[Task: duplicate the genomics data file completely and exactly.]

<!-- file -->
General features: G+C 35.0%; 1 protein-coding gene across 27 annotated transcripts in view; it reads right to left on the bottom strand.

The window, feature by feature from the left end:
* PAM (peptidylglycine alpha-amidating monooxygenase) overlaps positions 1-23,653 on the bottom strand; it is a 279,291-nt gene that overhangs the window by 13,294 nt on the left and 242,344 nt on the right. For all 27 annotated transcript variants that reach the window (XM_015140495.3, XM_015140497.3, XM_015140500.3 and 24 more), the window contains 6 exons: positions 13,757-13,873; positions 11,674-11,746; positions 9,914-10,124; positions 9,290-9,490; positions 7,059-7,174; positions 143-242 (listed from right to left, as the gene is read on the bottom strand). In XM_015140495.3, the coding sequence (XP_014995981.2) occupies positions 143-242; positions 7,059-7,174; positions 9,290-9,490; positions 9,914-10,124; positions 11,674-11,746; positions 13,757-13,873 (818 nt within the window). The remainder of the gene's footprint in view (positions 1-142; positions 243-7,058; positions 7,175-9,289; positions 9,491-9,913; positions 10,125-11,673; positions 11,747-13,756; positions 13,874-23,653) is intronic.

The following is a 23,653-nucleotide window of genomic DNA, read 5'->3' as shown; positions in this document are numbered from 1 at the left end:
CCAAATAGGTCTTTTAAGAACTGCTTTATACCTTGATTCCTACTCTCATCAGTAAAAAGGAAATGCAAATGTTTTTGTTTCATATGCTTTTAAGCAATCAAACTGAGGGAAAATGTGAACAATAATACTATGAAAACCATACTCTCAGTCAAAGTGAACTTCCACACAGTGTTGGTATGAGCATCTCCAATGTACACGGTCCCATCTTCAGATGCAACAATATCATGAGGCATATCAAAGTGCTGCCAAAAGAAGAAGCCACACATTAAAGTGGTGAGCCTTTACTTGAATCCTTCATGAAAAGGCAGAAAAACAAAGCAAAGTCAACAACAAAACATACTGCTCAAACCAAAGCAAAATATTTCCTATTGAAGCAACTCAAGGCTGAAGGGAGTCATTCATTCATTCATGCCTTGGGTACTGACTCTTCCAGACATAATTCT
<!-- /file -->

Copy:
General features: G+C 35.0%; 1 protein-coding gene across 27 annotated transcripts in view; it reads right to left on the bottom strand.

The window, feature by feature from the left end:
* PAM (peptidylglycine alpha-amidating monooxygenase) overlaps positions 1-23,653 on the bottom strand; it is a 279,291-nt gene that overhangs the window by 13,294 nt on the left and 242,344 nt on the right. For all 27 annotated transcript variants that reach the window (XM_015140495.3, XM_015140497.3, XM_015140500.3 and 24 more), the window contains 6 exons: positions 13,757-13,873; positions 11,674-11,746; positions 9,914-10,124; positions 9,290-9,490; positions 7,059-7,174; positions 143-242 (listed from right to left, as the gene is read on the bottom strand). In XM_015140495.3, the coding sequence (XP_014995981.2) occupies positions 143-242; positions 7,059-7,174; positions 9,290-9,490; positions 9,914-10,124; positions 11,674-11,746; positions 13,757-13,873 (818 nt within the window). The remainder of the gene's footprint in view (positions 1-142; positions 243-7,058; positions 7,175-9,289; positions 9,491-9,913; positions 10,125-11,673; positions 11,747-13,756; positions 13,874-23,653) is intronic.

The following is a 23,653-nucleotide window of genomic DNA, read 5'->3' as shown; positions in this document are numbered from 1 at the left end:
CCAAATAGGTCTTTTAAGAACTGCTTTATACCTTGATTCCTACTCTCATCAGTAAAAAGGAAATGCAAATGTTTTTGTTTCATATGCTTTTAAGCAATCAAACTGAGGGAAAATGTGAACAATAATACTATGAAAACCATACTCTCAGTCAAAGTGAACTTCCACACAGTGTTGGTATGAGCATCTCCAATGTACACGGTCCCATCTTCAGATGCAACAATATCATGAGGCATATCAAAGTGCTGCCAAAAGAAGAAGCCACACATTAAAGTGGTGAGCCTTTACTTGAATCCTTCATGAAAAGGCAGAAAAACAAAGCAAAGTCAACAACAAAACATACTGCTCAAACCAAAGCAAAATATTTCCTATTGAAGCAACTCAAGGCTGAAGGGAGTCATTCATTCATTCATGCCTTGGGTACTGACTCTTCCAGACATAATTCT